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The addictive properties of email (as we normally use it) can be explained by the laws of behaviour. Shall we take a short tour?

There are several types of behavioural reinforcement. Regardless of the technical terms used in Psychology, here are some that I have re-named.

Type 1: ‘The carrot always ready’. A behaviour is reinforced every time it appears. For ‘reinforcement’, and although technically not the same, read reward (monetary, non monetary). The person does something good, the person gets ‘Congratulations, well done’, for example.

Type 2:. ‘The Salary’. The reward (money in this case) comes at a fixed time (interval, in technical terms). Your salary arrives on the 30th of each month, no matter what. Lousy job, great job, salary comes in.

Type 3: ‘The Slot machine’. The reinforcement or reward comes to you in a random and unexpected way. You are doing a good job, but you may or may not get a thanks, or a reward. From time to time though, it comes. You can’t predict it. You just know that it will come at some point. It’s the slot machine system.

There are more types and variations, but let’s consider these three. Type 1 (‘carrot always ready’) loses power quickly. By the third time that your boss says ‘Congratulations, well done’, you are beginning to suspect that you report to a parrot. When this is happening every Wednesday at 4pm, you can be assured that your boss does not have a supernatural memory, but a pre-programmed system of saying Congrats. (Or an excellent secretary.) Type 2 (‘the salary’) is nice, it does not come every day, but it’s good because it’s predictable. You don’t have to worry about it. As a behavioural reinforcement is pretty bad because it rewards both good and bad performance. Type 3 (the ‘slot machine’) gets you hooked because you may or may not get something, so you keep trying. The prospect of getting it, keeps you going. When you get something, you feel your prospects will increase, so you keep trying.

Any (good) student of Experimental Psychology will tell you that Type 3 (the ‘slot machine’) is the most powerful of all behavioural reinforcement types. Read, greatest addiction potential, well above any other. Well, the way we use email is perfect for this. When email is ‘always on’, and emails are pushed to your smartphone or your computer screens, and are announced by a blip, you go to that screen to see if there is something important there. Most of the time there isn’t, but at every blip you go back just in case. Occasionally you get that message form your boss that you must not miss, a piece of relevant news, something you need to react to, something ‘important’. So, just in case, you’ll continue to look at the blackberry or smartphone (blip or no blip) in case there is something ‘you need’. If those important pieces were always to come at 3.45pm every day, you would not be looking constantly at your blackberry. It is the randomness of the reinforcement (the randomness of the slot machine) that makes you addicted to email.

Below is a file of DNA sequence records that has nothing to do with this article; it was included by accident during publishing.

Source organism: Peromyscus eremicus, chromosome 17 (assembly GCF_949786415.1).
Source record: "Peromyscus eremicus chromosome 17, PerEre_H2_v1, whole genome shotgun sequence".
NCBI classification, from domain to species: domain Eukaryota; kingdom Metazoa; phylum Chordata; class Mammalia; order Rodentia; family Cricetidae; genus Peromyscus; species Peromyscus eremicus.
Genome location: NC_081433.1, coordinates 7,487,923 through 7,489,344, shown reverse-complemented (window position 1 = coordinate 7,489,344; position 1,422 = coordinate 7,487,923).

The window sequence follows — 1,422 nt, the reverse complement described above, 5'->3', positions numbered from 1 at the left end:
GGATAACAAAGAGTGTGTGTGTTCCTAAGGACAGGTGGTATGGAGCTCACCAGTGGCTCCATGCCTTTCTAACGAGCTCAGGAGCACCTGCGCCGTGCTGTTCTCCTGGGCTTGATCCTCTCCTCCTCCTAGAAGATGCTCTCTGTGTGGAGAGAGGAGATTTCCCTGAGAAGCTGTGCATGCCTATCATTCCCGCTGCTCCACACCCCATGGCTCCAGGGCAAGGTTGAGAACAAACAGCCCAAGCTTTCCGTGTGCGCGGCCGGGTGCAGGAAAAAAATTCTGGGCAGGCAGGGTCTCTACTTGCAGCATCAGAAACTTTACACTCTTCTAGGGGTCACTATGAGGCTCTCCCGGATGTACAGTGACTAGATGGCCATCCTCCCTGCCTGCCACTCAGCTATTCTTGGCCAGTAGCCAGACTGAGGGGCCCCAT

If you are in a permanent state of checking your email on the smartphone or blackberry, you have signs of addiction because, statistically, it is impossible that you should find a relevant piece of information every time. The more random they come, the more addicted you will be.

Everything said here about emails applies to most of social media. You can extrapolate the argument easily.

Cure? There is only one. Limit the inflow to pre-determined windows of time. That is, check only at a more or less fixed times.  Never keep it ‘always on’ or ‘pushing’. If you could do this, and infect your entire team with this behaviour, and they could do the same with others, your collective mental health will flourish.

I am not talking here about ‘email etiquette’. There are hundreds of guidelines about that. But a very simple frame to understand what works and does not in behavioural terms. Unfortunately, the email addiction works very well, because it uses the strongest reinforcement type.

And whilst we are on the topic, de-couple bonus and fixed time, (e.g. Christmas), make it random. You now know why.

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